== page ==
Marine Institute Open Access Repository >
Marine Institute Community of Research Publications >
Marine Environment & Food Safety Services >
Shellfish Safety >

Please use this identifier to cite or link to this item: http://hdl.handle.net/10793/1269

Title: Overview of trends in plankton communities
Authors: Licandro, P.
Head, E.
Gislason, A.
Benfield, M.C.
Harvey, M.
Margonski, P.
Silke, J.
Keywords: Plankton
Issue Date: 2011
Publisher: ICES
Citation: Licandro, P., Head, E., Gislason, A., Benfield, M.C., Harvey, M., Margonski, P. and Silke, J. (2011). Overview of trends in plankton communities, ICES Cooperative Research Report, 310, pp. 103-122, http://www.ices.dk/sites/pub/Publication%20Reports/Cooperative%20Research%20Report%20(CRR)/crr310/CRR%20310%20Climate%20Change.pdf
Series/Report no.: ICES Cooperative Research Report;310
Abstract: Phytoplankton and zooplankton occupy pivotal positions within marine ecosystems. These small organisms fuel and support the foodwebs upon which almost all higher organisms depend. Fisheries and related economic activities are highly dependent on the production, size, and composition of zooplankton which, in turn, rely on primary production by phytoplankton. In addition to their role as prey for herbivorous zooplankton, phytoplankton absorb enormous quantities of dissolved CO2 via photosynthesis. Zooplankton then plays an essential role in the biological pump by consuming phytoplankton and transporting carbon from the upper ocean to the deep ocean, where it is sequestered for hundreds to thousands of years. Given the ecological and economic importance of phyto‐ and zooplankton, it is essential to understand and predict how they are likely to respond to climate change. Climate‐related hydrographic changes may also directly affect the abundance and composition of zooplankton, shifting the distribution of dominant species, changing the structure of the zooplankton community, and altering the timing, duration, and efficiency of zooplankton reproductive cycles. Ocean acidification through increased carbon dioxide dissolution in the upper ocean is lowering the pH in surface waters. A lower pH could impair the physiology and ultimately the abundance of many phytoplankton and zooplankton species. It is important to understand how phytoplankton and zooplankton are likely to respond to climate‐induced changes in the ocean. This section explores what is known about the sensitivity of phytoplankton and zooplankton to climate change and summarizes the trends that are evident in plankton communities within the ICES Area.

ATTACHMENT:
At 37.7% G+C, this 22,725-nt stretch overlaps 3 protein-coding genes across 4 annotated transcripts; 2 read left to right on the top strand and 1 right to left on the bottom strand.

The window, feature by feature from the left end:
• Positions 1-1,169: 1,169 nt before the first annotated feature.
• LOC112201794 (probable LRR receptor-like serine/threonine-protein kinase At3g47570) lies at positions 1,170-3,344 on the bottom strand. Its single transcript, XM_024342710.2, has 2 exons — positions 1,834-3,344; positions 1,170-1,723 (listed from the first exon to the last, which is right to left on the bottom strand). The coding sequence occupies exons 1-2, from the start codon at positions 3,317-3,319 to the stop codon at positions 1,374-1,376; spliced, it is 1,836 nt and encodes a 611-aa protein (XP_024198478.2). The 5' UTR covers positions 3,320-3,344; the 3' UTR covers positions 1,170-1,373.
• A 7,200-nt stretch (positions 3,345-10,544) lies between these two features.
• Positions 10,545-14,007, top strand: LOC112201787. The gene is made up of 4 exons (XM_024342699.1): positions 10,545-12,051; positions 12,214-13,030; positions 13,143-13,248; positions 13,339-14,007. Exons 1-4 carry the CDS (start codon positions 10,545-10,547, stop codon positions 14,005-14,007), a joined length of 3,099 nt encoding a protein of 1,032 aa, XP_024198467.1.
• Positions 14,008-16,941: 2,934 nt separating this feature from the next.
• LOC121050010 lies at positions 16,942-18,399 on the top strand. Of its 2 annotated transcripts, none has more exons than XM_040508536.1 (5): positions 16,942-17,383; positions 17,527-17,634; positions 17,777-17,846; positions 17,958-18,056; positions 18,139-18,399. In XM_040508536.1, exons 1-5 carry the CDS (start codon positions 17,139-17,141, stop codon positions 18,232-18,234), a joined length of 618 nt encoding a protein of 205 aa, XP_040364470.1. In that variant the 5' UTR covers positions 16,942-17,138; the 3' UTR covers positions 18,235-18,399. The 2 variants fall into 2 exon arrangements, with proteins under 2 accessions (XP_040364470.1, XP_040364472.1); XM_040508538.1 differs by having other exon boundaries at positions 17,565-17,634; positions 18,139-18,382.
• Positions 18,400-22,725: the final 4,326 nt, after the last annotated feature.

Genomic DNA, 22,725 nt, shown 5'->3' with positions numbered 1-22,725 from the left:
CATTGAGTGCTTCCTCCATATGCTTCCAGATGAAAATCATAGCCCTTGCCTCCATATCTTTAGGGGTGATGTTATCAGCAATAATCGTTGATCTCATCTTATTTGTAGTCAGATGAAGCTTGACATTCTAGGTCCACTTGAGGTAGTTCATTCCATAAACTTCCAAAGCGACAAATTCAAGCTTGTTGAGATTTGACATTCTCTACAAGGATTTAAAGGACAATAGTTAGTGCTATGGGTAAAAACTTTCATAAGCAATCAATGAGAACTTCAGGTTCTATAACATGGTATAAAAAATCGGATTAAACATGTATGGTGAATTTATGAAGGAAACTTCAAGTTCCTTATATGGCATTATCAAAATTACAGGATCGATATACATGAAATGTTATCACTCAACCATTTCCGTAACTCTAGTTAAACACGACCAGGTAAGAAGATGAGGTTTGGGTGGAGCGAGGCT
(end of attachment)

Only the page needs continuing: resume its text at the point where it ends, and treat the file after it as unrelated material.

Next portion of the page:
URI: http://hdl.handle.net/10793/1269
ISSN: 1017-6195
Appears in Collections:Shellfish Safety

Files in This Item:

File Description SizeFormat
Licandro et al. Overview 2011.pdf1.57 MBAdobe PDFView/Open
Use License

Items in the Marine Institute Open Access Repository are protected by copyright, with all rights reserved, unless otherwise indicated.

 

Valid XHTML 1.0! Marine Institute Copyright © 2011  - Feedback